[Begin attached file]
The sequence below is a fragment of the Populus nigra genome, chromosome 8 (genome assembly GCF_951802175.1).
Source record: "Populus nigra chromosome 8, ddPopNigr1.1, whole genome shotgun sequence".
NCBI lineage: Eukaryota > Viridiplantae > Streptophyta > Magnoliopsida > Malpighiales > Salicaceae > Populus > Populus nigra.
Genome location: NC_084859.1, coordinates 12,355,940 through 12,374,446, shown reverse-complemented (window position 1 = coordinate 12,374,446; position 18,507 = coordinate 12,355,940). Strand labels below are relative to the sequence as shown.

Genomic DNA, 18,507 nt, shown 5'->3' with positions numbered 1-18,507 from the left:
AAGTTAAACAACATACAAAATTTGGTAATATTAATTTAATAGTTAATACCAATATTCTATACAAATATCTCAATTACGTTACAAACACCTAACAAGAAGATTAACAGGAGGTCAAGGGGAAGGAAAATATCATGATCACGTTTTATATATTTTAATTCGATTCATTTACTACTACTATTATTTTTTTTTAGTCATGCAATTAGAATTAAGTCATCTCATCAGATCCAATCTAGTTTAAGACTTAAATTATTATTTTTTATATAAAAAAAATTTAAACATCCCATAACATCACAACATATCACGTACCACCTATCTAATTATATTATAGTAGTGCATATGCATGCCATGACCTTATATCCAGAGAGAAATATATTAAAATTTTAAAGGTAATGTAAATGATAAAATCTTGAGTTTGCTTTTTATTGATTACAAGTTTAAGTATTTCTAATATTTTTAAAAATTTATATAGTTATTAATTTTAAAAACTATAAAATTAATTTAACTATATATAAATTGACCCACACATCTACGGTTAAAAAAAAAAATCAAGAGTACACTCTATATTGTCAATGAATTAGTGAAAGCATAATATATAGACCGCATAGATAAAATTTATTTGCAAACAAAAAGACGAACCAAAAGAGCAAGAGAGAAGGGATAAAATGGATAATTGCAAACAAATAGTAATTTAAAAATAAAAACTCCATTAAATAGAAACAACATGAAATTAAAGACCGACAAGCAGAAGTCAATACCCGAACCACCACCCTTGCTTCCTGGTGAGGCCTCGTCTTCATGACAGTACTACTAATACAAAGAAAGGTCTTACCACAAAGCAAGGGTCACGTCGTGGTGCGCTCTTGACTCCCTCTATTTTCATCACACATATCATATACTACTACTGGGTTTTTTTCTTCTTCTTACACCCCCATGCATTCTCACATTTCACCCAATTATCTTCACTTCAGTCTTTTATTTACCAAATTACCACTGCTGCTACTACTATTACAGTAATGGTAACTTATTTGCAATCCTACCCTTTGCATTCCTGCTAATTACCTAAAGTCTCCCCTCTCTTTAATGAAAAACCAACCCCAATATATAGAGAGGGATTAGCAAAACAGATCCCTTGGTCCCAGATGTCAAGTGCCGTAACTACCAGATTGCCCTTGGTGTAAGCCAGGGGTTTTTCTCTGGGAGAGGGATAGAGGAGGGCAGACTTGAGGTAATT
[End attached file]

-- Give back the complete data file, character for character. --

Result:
The sequence below is a fragment of the Populus nigra genome, chromosome 8 (genome assembly GCF_951802175.1).
Source record: "Populus nigra chromosome 8, ddPopNigr1.1, whole genome shotgun sequence".
NCBI lineage: Eukaryota > Viridiplantae > Streptophyta > Magnoliopsida > Malpighiales > Salicaceae > Populus > Populus nigra.
Genome location: NC_084859.1, coordinates 12,355,940 through 12,374,446, shown reverse-complemented (window position 1 = coordinate 12,374,446; position 18,507 = coordinate 12,355,940). Strand labels below are relative to the sequence as shown.

Genomic DNA, 18,507 nt, shown 5'->3' with positions numbered 1-18,507 from the left:
AAGTTAAACAACATACAAAATTTGGTAATATTAATTTAATAGTTAATACCAATATTCTATACAAATATCTCAATTACGTTACAAACACCTAACAAGAAGATTAACAGGAGGTCAAGGGGAAGGAAAATATCATGATCACGTTTTATATATTTTAATTCGATTCATTTACTACTACTATTATTTTTTTTTAGTCATGCAATTAGAATTAAGTCATCTCATCAGATCCAATCTAGTTTAAGACTTAAATTATTATTTTTTATATAAAAAAAATTTAAACATCCCATAACATCACAACATATCACGTACCACCTATCTAATTATATTATAGTAGTGCATATGCATGCCATGACCTTATATCCAGAGAGAAATATATTAAAATTTTAAAGGTAATGTAAATGATAAAATCTTGAGTTTGCTTTTTATTGATTACAAGTTTAAGTATTTCTAATATTTTTAAAAATTTATATAGTTATTAATTTTAAAAACTATAAAATTAATTTAACTATATATAAATTGACCCACACATCTACGGTTAAAAAAAAAAATCAAGAGTACACTCTATATTGTCAATGAATTAGTGAAAGCATAATATATAGACCGCATAGATAAAATTTATTTGCAAACAAAAAGACGAACCAAAAGAGCAAGAGAGAAGGGATAAAATGGATAATTGCAAACAAATAGTAATTTAAAAATAAAAACTCCATTAAATAGAAACAACATGAAATTAAAGACCGACAAGCAGAAGTCAATACCCGAACCACCACCCTTGCTTCCTGGTGAGGCCTCGTCTTCATGACAGTACTACTAATACAAAGAAAGGTCTTACCACAAAGCAAGGGTCACGTCGTGGTGCGCTCTTGACTCCCTCTATTTTCATCACACATATCATATACTACTACTGGGTTTTTTTCTTCTTCTTACACCCCCATGCATTCTCACATTTCACCCAATTATCTTCACTTCAGTCTTTTATTTACCAAATTACCACTGCTGCTACTACTATTACAGTAATGGTAACTTATTTGCAATCCTACCCTTTGCATTCCTGCTAATTACCTAAAGTCTCCCCTCTCTTTAATGAAAAACCAACCCCAATATATAGAGAGGGATTAGCAAAACAGATCCCTTGGTCCCAGATGTCAAGTGCCGTAACTACCAGATTGCCCTTGGTGTAAGCCAGGGGTTTTTCTCTGGGAGAGGGATAGAGGAGGGCAGACTTGAGGTAATT